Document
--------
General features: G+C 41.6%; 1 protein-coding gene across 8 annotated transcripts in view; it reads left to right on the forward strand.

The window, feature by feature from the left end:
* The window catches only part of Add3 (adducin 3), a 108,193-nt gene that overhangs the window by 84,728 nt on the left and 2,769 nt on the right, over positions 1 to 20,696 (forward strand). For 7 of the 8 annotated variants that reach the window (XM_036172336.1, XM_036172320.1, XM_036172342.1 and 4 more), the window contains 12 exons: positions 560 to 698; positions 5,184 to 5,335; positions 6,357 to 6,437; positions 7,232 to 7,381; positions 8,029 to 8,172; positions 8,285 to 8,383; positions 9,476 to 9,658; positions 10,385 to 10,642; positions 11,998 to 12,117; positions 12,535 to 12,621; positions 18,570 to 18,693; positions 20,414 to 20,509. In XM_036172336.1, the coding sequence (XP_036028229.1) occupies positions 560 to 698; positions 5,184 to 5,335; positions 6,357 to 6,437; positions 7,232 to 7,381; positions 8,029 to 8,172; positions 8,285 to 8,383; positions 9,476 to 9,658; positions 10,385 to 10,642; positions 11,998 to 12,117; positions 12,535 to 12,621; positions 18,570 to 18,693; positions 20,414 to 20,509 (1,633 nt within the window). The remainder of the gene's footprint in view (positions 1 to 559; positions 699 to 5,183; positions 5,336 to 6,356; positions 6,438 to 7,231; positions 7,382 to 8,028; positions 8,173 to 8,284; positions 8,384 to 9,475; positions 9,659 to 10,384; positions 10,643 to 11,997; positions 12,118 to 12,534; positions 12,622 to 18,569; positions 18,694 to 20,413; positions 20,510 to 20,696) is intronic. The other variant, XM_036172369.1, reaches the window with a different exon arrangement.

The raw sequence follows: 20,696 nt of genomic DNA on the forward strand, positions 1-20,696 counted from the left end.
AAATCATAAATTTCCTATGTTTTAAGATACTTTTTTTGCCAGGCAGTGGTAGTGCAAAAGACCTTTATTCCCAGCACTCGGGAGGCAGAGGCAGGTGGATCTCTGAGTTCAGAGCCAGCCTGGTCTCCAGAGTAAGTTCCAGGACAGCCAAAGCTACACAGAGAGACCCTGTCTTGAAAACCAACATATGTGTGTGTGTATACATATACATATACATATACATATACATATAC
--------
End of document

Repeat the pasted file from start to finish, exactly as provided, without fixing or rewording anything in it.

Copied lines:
General features: G+C 41.6%; 1 protein-coding gene across 8 annotated transcripts in view; it reads left to right on the forward strand.

The window, feature by feature from the left end:
* The window catches only part of Add3 (adducin 3), a 108,193-nt gene that overhangs the window by 84,728 nt on the left and 2,769 nt on the right, over positions 1 to 20,696 (forward strand). For 7 of the 8 annotated variants that reach the window (XM_036172336.1, XM_036172320.1, XM_036172342.1 and 4 more), the window contains 12 exons: positions 560 to 698; positions 5,184 to 5,335; positions 6,357 to 6,437; positions 7,232 to 7,381; positions 8,029 to 8,172; positions 8,285 to 8,383; positions 9,476 to 9,658; positions 10,385 to 10,642; positions 11,998 to 12,117; positions 12,535 to 12,621; positions 18,570 to 18,693; positions 20,414 to 20,509. In XM_036172336.1, the coding sequence (XP_036028229.1) occupies positions 560 to 698; positions 5,184 to 5,335; positions 6,357 to 6,437; positions 7,232 to 7,381; positions 8,029 to 8,172; positions 8,285 to 8,383; positions 9,476 to 9,658; positions 10,385 to 10,642; positions 11,998 to 12,117; positions 12,535 to 12,621; positions 18,570 to 18,693; positions 20,414 to 20,509 (1,633 nt within the window). The remainder of the gene's footprint in view (positions 1 to 559; positions 699 to 5,183; positions 5,336 to 6,356; positions 6,438 to 7,231; positions 7,382 to 8,028; positions 8,173 to 8,284; positions 8,384 to 9,475; positions 9,659 to 10,384; positions 10,643 to 11,997; positions 12,118 to 12,534; positions 12,622 to 18,569; positions 18,694 to 20,413; positions 20,510 to 20,696) is intronic. The other variant, XM_036172369.1, reaches the window with a different exon arrangement.

The raw sequence follows: 20,696 nt of genomic DNA on the forward strand, positions 1-20,696 counted from the left end.
AAATCATAAATTTCCTATGTTTTAAGATACTTTTTTTGCCAGGCAGTGGTAGTGCAAAAGACCTTTATTCCCAGCACTCGGGAGGCAGAGGCAGGTGGATCTCTGAGTTCAGAGCCAGCCTGGTCTCCAGAGTAAGTTCCAGGACAGCCAAAGCTACACAGAGAGACCCTGTCTTGAAAACCAACATATGTGTGTGTGTATACATATACATATACATATACATATACATATAC